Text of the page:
“Anthem” is the first institutional exhibition of Michael Bauer (born 1973 in Erkelenz/DE, lives and works in Cologne) in Switzerland. With the title, the artist already suggests that music has a great influence on his paintings, sculptures and drawings.
At first glance Michael Bauer’s works give the impression of stemming from imaginary worlds where phantasms, psychedelic elements and various moods meet and merge into temporary form. His compositions often look as though some of the ramifications might have taken another route; there is so much movement inherent in the works that the next move is already palpable. Graphic or geometric forms, circles and framing elements appear on mud-coloured ground with condensed areas and isolated swashes. Recognisable elements often appear within the overall composition. An eye here, or even a face, a hat there, a shower head discharging colours, testicles and penises, suggested harlequins, cigarettes, pipes and, repeatedly, table-tennis bats or lines that might have been taken from the green surface of a ping-pong table. When asked about the sexual parts in his paintings, one of the answers Bauer gives is: “I believe that the phalluses (…) are rather sad attachments, robbed of their original function. Like a last sad wave of virility” (Die Figur ist Legion, MB in an interview with Stefanie Popp, cat. Borwasser, JRP/Ringier, Zurich, 2008).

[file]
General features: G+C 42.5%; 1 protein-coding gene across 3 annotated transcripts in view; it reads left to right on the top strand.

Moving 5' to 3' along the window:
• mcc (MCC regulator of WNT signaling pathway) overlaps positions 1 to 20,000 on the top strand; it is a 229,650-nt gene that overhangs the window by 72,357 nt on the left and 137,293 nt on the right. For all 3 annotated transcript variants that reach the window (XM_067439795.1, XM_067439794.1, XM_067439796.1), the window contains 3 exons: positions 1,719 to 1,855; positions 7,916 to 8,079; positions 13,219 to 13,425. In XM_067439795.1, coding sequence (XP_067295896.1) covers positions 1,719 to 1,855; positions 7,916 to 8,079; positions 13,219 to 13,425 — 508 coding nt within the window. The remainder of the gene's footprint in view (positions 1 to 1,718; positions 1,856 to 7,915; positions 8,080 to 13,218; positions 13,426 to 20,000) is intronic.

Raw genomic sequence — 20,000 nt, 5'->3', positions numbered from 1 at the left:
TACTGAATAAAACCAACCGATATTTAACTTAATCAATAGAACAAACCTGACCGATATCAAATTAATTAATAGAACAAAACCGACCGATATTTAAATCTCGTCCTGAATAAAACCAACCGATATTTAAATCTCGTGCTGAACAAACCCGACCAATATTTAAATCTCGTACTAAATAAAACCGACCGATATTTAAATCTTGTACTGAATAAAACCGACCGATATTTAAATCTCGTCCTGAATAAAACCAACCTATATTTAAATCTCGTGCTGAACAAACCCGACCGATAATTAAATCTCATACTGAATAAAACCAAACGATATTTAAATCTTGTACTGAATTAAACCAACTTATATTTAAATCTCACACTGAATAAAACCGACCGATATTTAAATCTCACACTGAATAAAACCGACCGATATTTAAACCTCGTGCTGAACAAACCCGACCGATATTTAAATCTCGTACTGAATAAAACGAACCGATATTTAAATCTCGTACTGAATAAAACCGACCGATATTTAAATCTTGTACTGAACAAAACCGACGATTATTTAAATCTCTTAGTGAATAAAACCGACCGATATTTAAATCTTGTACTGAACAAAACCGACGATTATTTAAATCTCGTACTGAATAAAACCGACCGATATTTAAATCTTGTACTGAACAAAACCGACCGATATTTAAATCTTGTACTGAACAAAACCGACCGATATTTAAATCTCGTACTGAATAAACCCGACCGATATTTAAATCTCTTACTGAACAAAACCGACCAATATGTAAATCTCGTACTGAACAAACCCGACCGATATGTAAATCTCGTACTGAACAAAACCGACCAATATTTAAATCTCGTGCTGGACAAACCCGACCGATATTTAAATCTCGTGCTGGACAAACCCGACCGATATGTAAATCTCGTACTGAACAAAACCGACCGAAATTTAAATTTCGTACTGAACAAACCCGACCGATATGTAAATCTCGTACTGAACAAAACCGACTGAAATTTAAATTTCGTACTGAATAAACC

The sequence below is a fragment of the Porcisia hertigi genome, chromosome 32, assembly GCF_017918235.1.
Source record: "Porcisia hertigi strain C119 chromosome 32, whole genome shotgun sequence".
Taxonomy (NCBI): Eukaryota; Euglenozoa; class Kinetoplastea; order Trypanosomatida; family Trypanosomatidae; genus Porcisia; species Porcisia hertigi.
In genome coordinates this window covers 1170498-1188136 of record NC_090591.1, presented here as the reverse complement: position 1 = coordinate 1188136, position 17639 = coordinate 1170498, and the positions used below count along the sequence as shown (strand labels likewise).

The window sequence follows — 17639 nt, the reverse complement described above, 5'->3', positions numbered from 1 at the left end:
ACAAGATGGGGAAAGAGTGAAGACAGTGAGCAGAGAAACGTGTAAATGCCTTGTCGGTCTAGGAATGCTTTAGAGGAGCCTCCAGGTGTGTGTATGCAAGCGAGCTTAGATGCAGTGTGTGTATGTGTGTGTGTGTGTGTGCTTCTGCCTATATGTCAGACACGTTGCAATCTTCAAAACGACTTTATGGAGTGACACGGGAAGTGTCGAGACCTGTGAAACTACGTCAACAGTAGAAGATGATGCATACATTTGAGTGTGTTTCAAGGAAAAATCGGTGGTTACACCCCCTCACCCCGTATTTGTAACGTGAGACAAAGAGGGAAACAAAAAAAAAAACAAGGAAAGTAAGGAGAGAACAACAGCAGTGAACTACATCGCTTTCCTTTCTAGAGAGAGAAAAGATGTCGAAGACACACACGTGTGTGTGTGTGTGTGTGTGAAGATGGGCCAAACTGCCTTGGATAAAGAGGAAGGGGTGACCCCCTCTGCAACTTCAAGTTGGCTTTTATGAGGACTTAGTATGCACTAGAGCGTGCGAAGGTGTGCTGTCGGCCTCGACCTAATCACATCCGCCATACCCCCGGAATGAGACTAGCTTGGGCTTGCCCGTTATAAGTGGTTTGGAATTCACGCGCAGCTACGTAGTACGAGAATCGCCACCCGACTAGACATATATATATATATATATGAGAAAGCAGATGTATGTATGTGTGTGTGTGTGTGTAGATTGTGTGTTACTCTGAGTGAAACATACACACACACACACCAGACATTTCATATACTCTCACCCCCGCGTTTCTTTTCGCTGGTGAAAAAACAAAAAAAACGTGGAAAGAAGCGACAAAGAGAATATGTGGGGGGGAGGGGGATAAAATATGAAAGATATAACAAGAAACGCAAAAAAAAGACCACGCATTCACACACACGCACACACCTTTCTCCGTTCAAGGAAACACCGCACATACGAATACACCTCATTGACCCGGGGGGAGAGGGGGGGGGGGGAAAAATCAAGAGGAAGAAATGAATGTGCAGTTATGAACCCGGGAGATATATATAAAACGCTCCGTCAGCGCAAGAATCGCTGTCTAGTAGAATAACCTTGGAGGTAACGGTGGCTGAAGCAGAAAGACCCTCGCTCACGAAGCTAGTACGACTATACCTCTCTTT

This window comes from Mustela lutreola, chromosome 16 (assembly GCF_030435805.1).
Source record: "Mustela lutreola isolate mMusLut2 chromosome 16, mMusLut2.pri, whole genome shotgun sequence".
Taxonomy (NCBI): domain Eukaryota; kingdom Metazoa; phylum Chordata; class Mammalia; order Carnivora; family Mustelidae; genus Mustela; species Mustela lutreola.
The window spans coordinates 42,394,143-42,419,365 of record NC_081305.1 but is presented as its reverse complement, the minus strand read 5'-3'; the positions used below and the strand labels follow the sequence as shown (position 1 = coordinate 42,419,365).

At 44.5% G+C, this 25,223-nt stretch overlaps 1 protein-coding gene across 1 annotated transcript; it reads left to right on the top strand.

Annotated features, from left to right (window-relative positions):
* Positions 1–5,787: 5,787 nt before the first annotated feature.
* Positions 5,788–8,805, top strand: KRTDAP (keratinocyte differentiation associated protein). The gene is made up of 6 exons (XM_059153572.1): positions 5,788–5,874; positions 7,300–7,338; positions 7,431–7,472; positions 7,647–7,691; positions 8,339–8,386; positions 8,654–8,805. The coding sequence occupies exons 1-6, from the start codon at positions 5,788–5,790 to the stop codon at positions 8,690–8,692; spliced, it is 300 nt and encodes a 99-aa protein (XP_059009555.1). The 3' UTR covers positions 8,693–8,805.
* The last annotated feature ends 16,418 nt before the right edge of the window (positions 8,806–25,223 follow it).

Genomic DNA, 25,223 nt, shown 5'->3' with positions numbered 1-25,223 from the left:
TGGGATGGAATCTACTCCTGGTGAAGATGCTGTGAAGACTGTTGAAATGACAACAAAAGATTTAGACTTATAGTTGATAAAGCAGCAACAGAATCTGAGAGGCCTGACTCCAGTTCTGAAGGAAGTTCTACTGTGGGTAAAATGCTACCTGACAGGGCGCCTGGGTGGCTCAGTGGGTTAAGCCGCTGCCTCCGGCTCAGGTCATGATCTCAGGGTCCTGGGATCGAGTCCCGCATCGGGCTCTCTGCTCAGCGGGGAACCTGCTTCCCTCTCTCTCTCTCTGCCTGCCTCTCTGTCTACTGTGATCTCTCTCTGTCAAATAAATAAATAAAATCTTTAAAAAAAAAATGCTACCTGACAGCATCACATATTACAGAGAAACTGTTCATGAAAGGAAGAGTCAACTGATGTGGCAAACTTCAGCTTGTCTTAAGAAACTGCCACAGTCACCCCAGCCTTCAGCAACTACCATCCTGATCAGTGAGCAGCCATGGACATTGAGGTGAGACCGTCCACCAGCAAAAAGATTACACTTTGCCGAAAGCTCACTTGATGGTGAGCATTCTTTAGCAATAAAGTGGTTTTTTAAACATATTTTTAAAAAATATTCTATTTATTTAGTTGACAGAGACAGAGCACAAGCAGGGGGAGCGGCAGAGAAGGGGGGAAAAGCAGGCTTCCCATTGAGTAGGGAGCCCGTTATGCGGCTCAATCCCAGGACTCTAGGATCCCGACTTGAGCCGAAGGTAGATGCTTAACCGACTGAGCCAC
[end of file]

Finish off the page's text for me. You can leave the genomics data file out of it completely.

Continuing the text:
Like teasers, individual shapes attract the viewer’s eye and immediately direct it to the muddy or shady mêlée of grey-brown areas, where it would get lost but for the geometric, clearly structured elements. Chessboard-like figurations, striped bars or frames reminiscent of patterned borders, frame the paintings on the top and bottom and/or both sides. They interrupt the imaginary roaming and lead the viewer back to the here and now. Michael Bauer compares his paintings with movie trailers: “The thing that the mind does when it fills in the blanks of a film that one only knows fragments of. (…) This teasing can very well be used in painting. Attractants, red herrings, a false sense of security.” (Die Figur ist Legion, op.cit.).
Bauer uses plinths in a way that this stop-mode also works for his sculptures to prevent anyone from getting too close in reality or in their imagination: “DJ Penize, for instance, consists of three plinths. The first carries the figure, the figure is the plinth for the ballpoint pen, and the latter is the plinth for the contact data of my tax advisor” (Die Figur ist Legion, op.cit.). Bauer’s sculptures intrigue by their mix of materials, with a rough wooden or cardboard plinth, glass tiles and isolated everyday objects such as nicotine patches, rice cakes, pills cast in resin or said ballpoint pen. Like in his paintings, the artist often welds together abstract compositions with very literal objective components. Here, too, he plays with the relationship of closeness and distance between work and viewer.